Submitted my abstract for ESA 2012, in Portland. Getting a title and abstract pinned down about seven months in advance is itself an exercise in decision making under uncertainty. I’ve added some further background below.
Unknown unknowns: management strategies under uncertainty & alternate stable states
The effective management of natural resource populations such as fisheries or forests and the ecosystems in which they are embedded is a central goal of much work in both theoretical and applied ecological research. Management decisions must be made in an uncertain world, coping with errors in data, uncertainty in model parameters and even the choice of models being used. Advances in areas such risk management, optimization under uncertainty, and adaptive management methods have offered a way forward in spite of such uncertainty. We have only to admit what we don’t know, and make the best decision based on the information at hand.
The realization that such complex systems can contain tipping points – thresholds at which the system can transition into a less desirable state rapidly and with little warning – poses a fundamental challenge to these approaches. Such approaches require that we know what we don’t know: we don’t use the best guess of a parameter, instead, we have a distribution of possible values it may take. As recent events of the economy have illustrated, estimating the distribution isn’t easy; and for complex systems with alternate stable states, a little bit more uncertainty can make a big difference. How then, do we make the best decision based on the information available without exposing the system to these sudden crashes? How do we handle that uncertainty we just cannot parameterize – the unknown unknowns?
We combine methods from optimal control and stochastic dynamic programming with methods from ecological resilience and early warning signals to study both simulated and empirical examples of these systems.
We begin with two examples that illustrate these challenges. The first highlights the danger of handling only the risks we know how to handle. The second illustrates the difficulty of implementing resilience-based concepts in the place of risk-based management. We then present our mathematical framework for bridging these approaches on these systems & discuss the successes and obstacles to this united approach.
The literature has done a better job enunciating this question than tackling it. ((Knight’s 1921 text on Risk, Uncertainty & Profit would be a more erudite citation than Rumsfeld’s memorable phrase.)) The TREE review, (Polasky et. al. 2011), provides a nice introduction to the problem, identifying decision-theoretic and thresholds/resilience approaches, though gets little farther than the opinion piece suggesting the need for this work (Fischer et. al. 2009) two years prior.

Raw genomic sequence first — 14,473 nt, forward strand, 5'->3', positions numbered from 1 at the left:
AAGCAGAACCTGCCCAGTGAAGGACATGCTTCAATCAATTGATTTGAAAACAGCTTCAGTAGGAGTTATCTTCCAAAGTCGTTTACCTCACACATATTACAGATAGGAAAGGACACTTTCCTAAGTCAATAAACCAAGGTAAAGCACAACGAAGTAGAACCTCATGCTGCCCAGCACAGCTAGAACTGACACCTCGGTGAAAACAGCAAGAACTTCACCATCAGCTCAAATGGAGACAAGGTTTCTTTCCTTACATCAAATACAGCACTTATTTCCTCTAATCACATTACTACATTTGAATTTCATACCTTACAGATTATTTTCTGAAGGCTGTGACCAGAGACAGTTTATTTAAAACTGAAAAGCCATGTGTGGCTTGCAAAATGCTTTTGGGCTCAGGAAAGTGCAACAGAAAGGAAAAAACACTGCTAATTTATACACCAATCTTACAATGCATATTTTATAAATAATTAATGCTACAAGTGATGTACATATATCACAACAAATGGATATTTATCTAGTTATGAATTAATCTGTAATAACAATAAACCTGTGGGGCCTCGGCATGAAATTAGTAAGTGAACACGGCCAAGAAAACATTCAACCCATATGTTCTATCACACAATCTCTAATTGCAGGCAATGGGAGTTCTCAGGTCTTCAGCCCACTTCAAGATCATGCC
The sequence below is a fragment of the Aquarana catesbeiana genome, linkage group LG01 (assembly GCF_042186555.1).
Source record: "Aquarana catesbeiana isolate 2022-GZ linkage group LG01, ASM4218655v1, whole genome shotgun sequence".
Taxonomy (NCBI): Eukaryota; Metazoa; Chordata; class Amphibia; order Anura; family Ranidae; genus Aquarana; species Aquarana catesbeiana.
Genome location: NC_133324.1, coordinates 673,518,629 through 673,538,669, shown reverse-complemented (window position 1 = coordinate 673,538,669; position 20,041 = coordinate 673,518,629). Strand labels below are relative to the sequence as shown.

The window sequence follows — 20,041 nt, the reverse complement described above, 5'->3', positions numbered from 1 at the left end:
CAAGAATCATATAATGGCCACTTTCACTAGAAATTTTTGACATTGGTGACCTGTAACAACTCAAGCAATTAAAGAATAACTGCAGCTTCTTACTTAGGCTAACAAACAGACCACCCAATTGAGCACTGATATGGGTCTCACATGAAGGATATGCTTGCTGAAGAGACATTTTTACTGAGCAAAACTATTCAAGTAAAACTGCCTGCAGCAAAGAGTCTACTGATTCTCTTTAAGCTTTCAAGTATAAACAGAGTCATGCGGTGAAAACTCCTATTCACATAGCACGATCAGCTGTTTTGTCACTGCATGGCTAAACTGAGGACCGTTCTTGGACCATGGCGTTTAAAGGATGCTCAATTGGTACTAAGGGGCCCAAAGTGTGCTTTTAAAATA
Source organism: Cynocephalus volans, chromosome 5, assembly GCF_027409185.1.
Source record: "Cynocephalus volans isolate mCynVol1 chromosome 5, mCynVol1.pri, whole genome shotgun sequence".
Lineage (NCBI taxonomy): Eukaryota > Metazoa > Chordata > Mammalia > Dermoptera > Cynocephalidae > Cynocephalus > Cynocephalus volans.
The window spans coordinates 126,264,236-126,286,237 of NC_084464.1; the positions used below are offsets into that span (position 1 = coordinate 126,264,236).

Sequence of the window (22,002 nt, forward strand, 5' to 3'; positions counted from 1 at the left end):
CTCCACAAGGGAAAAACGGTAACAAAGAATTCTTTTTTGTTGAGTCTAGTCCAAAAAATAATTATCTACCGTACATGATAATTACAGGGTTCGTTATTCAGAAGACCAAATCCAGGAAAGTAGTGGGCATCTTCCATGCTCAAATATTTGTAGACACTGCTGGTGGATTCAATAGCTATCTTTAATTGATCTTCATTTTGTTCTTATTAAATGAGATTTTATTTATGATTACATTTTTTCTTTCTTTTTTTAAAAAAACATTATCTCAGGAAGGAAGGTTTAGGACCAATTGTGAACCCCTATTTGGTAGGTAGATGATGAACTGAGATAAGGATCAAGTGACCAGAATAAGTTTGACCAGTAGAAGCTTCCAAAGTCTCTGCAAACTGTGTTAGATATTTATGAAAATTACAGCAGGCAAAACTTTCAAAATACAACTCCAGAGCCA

A nice if intuitive result (Peterson et al 2003) ((Peterson, G., & Carpenter, S. (2003). Uncertainty and the management of multi-state ecosystems: an apparently rational route to collapse. Ecology, 84(6), 1403-1411. https://www.jstor.org/stable/3107958)) shows optimization that misses the alternate stable state description performing rather poorly, similar to my examples. A more illuminating result is (Brozović & Schlenker, 2011), which provides an explicit example where the outcome of optimization in a system with alternate stable states depends entirely on small differences in noise regime. A more general understanding of when stochastic optimization will give results that are sensitive to assumptions of the noise would be useful. Any takers for integrating over the uncertainty in the uncertainty?
A more immediate problem is the computational limitations of decision-theoretic approaches in handling full system complexity. The curse of dimensionality is exacerbated by the need for higher dimensions to model parameter uncertainty as well as dynamic state variables, where adaptive management can learn actively or passively to update this uncertainty.
Polasky S, Carpenter S, Folke C and Keeler B (2011). “Decision-Making Under Great Uncertainty: Environmental Management in an Era of Global Change.” Trends in Ecology & Evolution, 26. ISSN 01695347, https://dx.doi.org/10.1016/j.tree.2011.04.007.
Fischer J, Peterson G, Gardner T, Gordon L, Fazey I, Elmqvist T, Felton A, Folke C and Dovers S (2009). “Integrating Resilience Thinking And Optimisation For Conservation.” Trends in Ecology & Evolution, 24. ISSN 01695347, https://dx.doi.org/10.1016/j.tree.2009.03.020.
Brozović N and Schlenker W (2011). “Optimal Management of an Ecosystem With an Unknown Threshold.” Ecological Economics, 70. ISSN 09218009, https://dx.doi.org/10.1016/j.ecolecon.2010.10.001.